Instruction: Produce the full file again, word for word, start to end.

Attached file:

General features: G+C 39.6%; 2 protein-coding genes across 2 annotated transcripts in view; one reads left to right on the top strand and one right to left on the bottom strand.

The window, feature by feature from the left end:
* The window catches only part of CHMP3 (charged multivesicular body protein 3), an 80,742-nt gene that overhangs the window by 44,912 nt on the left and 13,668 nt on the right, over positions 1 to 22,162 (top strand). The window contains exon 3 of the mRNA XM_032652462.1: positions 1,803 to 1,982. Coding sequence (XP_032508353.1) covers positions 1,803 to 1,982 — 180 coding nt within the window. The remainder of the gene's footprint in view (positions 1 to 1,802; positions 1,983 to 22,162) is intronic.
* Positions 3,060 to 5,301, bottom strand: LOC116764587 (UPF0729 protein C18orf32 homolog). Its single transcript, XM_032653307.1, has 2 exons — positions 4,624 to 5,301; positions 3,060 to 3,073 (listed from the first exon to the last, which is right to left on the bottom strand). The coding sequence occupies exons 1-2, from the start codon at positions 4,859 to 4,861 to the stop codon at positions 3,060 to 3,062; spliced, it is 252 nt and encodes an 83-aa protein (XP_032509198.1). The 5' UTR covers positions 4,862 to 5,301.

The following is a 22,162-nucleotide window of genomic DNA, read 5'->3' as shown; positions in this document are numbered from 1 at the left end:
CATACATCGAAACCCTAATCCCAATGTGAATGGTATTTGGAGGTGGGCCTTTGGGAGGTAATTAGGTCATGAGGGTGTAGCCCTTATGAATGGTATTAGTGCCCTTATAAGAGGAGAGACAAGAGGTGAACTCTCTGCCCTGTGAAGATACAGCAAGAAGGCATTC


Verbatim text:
General features: G+C 39.6%; 2 protein-coding genes across 2 annotated transcripts in view; one reads left to right on the top strand and one right to left on the bottom strand.

The window, feature by feature from the left end:
* The window catches only part of CHMP3 (charged multivesicular body protein 3), an 80,742-nt gene that overhangs the window by 44,912 nt on the left and 13,668 nt on the right, over positions 1 to 22,162 (top strand). The window contains exon 3 of the mRNA XM_032652462.1: positions 1,803 to 1,982. Coding sequence (XP_032508353.1) covers positions 1,803 to 1,982 — 180 coding nt within the window. The remainder of the gene's footprint in view (positions 1 to 1,802; positions 1,983 to 22,162) is intronic.
* Positions 3,060 to 5,301, bottom strand: LOC116764587 (UPF0729 protein C18orf32 homolog). Its single transcript, XM_032653307.1, has 2 exons — positions 4,624 to 5,301; positions 3,060 to 3,073 (listed from the first exon to the last, which is right to left on the bottom strand). The coding sequence occupies exons 1-2, from the start codon at positions 4,859 to 4,861 to the stop codon at positions 3,060 to 3,062; spliced, it is 252 nt and encodes an 83-aa protein (XP_032509198.1). The 5' UTR covers positions 4,862 to 5,301.

The following is a 22,162-nucleotide window of genomic DNA, read 5'->3' as shown; positions in this document are numbered from 1 at the left end:
CATACATCGAAACCCTAATCCCAATGTGAATGGTATTTGGAGGTGGGCCTTTGGGAGGTAATTAGGTCATGAGGGTGTAGCCCTTATGAATGGTATTAGTGCCCTTATAAGAGGAGAGACAAGAGGTGAACTCTCTGCCCTGTGAAGATACAGCAAGAAGGCATTC